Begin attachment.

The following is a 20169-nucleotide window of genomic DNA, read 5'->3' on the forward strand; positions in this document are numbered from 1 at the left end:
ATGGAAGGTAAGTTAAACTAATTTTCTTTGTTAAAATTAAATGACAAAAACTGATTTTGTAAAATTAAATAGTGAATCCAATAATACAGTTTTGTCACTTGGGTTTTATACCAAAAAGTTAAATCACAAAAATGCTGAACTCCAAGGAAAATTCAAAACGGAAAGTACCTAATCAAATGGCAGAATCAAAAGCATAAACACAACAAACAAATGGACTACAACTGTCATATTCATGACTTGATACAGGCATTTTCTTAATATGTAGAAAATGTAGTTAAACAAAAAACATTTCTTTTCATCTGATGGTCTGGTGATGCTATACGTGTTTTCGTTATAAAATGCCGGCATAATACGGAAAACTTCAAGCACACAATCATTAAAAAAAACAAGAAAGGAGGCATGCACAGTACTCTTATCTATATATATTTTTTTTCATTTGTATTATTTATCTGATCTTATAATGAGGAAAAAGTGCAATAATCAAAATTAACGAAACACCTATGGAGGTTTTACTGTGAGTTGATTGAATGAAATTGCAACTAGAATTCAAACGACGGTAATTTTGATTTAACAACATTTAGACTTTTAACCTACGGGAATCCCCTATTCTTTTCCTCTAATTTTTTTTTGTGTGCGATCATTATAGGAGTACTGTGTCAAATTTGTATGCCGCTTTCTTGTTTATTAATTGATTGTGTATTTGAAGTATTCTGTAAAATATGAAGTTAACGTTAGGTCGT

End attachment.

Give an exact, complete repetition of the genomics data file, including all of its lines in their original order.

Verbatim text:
The following is a 20169-nucleotide window of genomic DNA, read 5'->3' on the forward strand; positions in this document are numbered from 1 at the left end:
ATGGAAGGTAAGTTAAACTAATTTTCTTTGTTAAAATTAAATGACAAAAACTGATTTTGTAAAATTAAATAGTGAATCCAATAATACAGTTTTGTCACTTGGGTTTTATACCAAAAAGTTAAATCACAAAAATGCTGAACTCCAAGGAAAATTCAAAACGGAAAGTACCTAATCAAATGGCAGAATCAAAAGCATAAACACAACAAACAAATGGACTACAACTGTCATATTCATGACTTGATACAGGCATTTTCTTAATATGTAGAAAATGTAGTTAAACAAAAAACATTTCTTTTCATCTGATGGTCTGGTGATGCTATACGTGTTTTCGTTATAAAATGCCGGCATAATACGGAAAACTTCAAGCACACAATCATTAAAAAAAACAAGAAAGGAGGCATGCACAGTACTCTTATCTATATATATTTTTTTTCATTTGTATTATTTATCTGATCTTATAATGAGGAAAAAGTGCAATAATCAAAATTAACGAAACACCTATGGAGGTTTTACTGTGAGTTGATTGAATGAAATTGCAACTAGAATTCAAACGACGGTAATTTTGATTTAACAACATTTAGACTTTTAACCTACGGGAATCCCCTATTCTTTTCCTCTAATTTTTTTTTGTGTGCGATCATTATAGGAGTACTGTGTCAAATTTGTATGCCGCTTTCTTGTTTATTAATTGATTGTGTATTTGAAGTATTCTGTAAAATATGAAGTTAACGTTAGGTCGT